Lawyers Say Trump's Border Policy Has Left Over 500 Migrant Children With Missing Parents (UPDATE)

Attorneys who were appointed to represent the migrant children said they believe the majority of these missing parents were deported to Central America.


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UPDATED 11/10, 12:40 p.m. ET: Lawyers now say the number of separated children whose parents can't be found is actually 666, NBC News reports. In an email obtained by the outlet, attorney Steven Herzog said the new number includes parents "for whom the government did not provide any phone number." 

"We would appreciate the government providing any available updated contact information, or other information that may be helpful in establishing contact for all 666 of these parents," Herzog said in the email 

See original story below. 

Attorneys claim they cannot locate the parents of hundreds of migrant children who were separated from their families at the border.

According to court filings obtained by NBC News, lawyers who were appointed to represent the minors say 545 of those kids are missing parents. Attorneys say they believe approximately two-thirds of the 1,000 plus parents were deported to Central America before they were located or reunited with their families. 

The outlet reports about 2,800 families were separated by U.S. Customs and Border Patrol under the Trump administrations' zero-tolerance policy, which was officially instituted in 2018. As NBC News points out, officials later revealed they began separating families in 2017 as part of a pilot program. Following increasing backlash over the policy, Trump signed an executive order in summer 2018 to reverse it.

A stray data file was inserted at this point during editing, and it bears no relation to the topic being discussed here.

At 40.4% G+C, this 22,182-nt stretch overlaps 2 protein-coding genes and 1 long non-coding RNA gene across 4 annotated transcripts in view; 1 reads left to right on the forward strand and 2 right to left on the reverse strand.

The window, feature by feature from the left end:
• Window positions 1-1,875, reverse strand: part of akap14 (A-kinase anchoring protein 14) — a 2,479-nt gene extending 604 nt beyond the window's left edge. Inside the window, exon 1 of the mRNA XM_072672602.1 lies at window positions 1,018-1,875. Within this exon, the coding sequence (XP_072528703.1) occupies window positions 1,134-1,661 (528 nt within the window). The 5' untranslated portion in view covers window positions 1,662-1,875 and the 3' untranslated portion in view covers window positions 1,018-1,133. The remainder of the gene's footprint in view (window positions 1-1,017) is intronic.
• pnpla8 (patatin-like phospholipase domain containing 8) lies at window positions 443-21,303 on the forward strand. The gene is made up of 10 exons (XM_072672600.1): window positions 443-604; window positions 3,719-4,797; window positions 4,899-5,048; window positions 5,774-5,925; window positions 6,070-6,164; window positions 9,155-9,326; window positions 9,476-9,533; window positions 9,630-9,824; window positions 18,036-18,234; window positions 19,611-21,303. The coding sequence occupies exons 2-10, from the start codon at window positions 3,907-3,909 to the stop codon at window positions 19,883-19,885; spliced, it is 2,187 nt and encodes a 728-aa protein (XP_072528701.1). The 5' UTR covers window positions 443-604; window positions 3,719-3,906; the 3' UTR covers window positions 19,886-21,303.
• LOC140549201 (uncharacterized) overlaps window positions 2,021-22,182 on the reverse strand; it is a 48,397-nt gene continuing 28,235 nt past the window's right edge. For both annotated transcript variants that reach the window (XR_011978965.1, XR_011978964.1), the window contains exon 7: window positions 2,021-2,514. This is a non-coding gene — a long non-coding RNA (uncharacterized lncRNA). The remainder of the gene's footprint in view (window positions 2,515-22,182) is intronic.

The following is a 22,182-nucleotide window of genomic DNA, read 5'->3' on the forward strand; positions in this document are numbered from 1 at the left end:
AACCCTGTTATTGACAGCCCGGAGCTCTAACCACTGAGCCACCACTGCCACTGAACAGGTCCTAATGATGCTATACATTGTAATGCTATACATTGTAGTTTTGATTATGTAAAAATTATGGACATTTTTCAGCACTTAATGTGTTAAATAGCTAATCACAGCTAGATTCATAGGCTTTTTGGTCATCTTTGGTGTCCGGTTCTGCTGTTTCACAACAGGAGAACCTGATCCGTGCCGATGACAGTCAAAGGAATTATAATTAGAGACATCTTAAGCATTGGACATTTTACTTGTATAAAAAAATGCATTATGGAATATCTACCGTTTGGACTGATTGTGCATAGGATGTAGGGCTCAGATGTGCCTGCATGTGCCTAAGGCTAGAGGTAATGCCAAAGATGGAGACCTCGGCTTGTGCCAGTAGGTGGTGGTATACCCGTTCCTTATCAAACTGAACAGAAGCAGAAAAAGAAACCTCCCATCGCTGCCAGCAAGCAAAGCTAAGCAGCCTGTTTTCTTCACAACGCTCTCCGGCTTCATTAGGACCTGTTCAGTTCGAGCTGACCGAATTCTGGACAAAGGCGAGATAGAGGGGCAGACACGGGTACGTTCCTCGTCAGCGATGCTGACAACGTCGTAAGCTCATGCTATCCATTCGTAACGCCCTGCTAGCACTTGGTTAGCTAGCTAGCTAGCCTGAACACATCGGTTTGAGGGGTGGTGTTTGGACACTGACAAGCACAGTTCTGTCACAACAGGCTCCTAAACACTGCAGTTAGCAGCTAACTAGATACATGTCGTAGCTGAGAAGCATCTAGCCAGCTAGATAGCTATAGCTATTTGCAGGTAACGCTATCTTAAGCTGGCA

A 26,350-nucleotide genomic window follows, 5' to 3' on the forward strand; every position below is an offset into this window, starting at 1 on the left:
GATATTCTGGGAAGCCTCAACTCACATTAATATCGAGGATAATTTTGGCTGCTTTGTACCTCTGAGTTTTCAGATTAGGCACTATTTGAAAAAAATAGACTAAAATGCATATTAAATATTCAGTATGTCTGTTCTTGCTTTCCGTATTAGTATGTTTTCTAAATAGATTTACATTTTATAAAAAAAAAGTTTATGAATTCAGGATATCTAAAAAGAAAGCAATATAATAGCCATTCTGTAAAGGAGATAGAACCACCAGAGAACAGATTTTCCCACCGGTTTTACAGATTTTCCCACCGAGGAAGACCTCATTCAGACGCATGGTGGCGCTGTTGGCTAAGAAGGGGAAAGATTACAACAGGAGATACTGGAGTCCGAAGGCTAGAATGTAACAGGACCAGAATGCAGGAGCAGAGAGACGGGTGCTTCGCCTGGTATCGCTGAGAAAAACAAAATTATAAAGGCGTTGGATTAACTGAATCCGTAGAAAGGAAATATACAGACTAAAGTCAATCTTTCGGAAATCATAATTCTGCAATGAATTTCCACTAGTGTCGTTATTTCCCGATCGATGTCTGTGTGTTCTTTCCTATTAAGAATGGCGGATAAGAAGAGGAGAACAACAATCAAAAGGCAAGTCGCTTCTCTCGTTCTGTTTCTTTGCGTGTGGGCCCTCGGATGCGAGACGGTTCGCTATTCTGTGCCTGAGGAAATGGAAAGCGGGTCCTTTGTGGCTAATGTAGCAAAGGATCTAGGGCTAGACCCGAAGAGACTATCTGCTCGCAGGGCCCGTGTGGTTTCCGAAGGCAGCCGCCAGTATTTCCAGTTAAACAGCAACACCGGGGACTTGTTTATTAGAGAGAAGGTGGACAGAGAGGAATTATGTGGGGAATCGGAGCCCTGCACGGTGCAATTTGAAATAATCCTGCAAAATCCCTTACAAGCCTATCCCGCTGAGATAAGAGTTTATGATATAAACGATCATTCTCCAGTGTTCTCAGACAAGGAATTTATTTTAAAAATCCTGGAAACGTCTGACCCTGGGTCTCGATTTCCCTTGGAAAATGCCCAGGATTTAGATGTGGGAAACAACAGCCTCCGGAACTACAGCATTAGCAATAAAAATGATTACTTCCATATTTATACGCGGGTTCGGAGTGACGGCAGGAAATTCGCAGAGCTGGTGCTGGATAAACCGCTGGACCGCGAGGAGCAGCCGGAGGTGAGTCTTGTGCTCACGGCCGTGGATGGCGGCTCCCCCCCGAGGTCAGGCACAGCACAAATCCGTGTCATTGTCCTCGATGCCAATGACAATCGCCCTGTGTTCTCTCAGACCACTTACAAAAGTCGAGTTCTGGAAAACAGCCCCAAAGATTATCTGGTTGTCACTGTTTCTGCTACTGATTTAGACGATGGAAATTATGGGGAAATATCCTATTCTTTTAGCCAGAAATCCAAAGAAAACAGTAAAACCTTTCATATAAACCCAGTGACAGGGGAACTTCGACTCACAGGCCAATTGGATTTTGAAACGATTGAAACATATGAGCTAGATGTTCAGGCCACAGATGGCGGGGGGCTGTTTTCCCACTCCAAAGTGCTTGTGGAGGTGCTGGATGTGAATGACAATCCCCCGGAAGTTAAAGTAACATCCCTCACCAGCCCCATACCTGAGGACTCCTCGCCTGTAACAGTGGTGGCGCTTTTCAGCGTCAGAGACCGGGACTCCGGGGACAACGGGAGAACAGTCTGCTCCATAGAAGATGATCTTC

"It is critical to find out as much as possible about who was responsible for this horrific practice while not losing sight of the fact that hundreds of families have still not been found and remain separated," Lee Gelernt, deputy director of the ACLU Immigrants' Rights Project, told NBC News. "There is so much more work to be done to find these families ... People ask when we will find all of these families and, sadly, I can’t give an answer. I just don’t know. But we will not stop looking until we have found every one of the families, no matter how long it takes. The tragic reality is that hundreds of parents were deported to Central America without their children, who remain here with foster families or distant relatives."

Attorneys with the ACLU are among the lawyers who were appointed to represent the migrant children. The attorneys say they have been able to contact the parents of more than 550 kids. About two dozen of those parents have a good chance of returning to the United States to be reunited with the kids; however, a number of them have opted to leave their children in the states "due to fear of what will happen" if they return to their home countries. Many of these children will be, or have been, placed with family members or sponsors.

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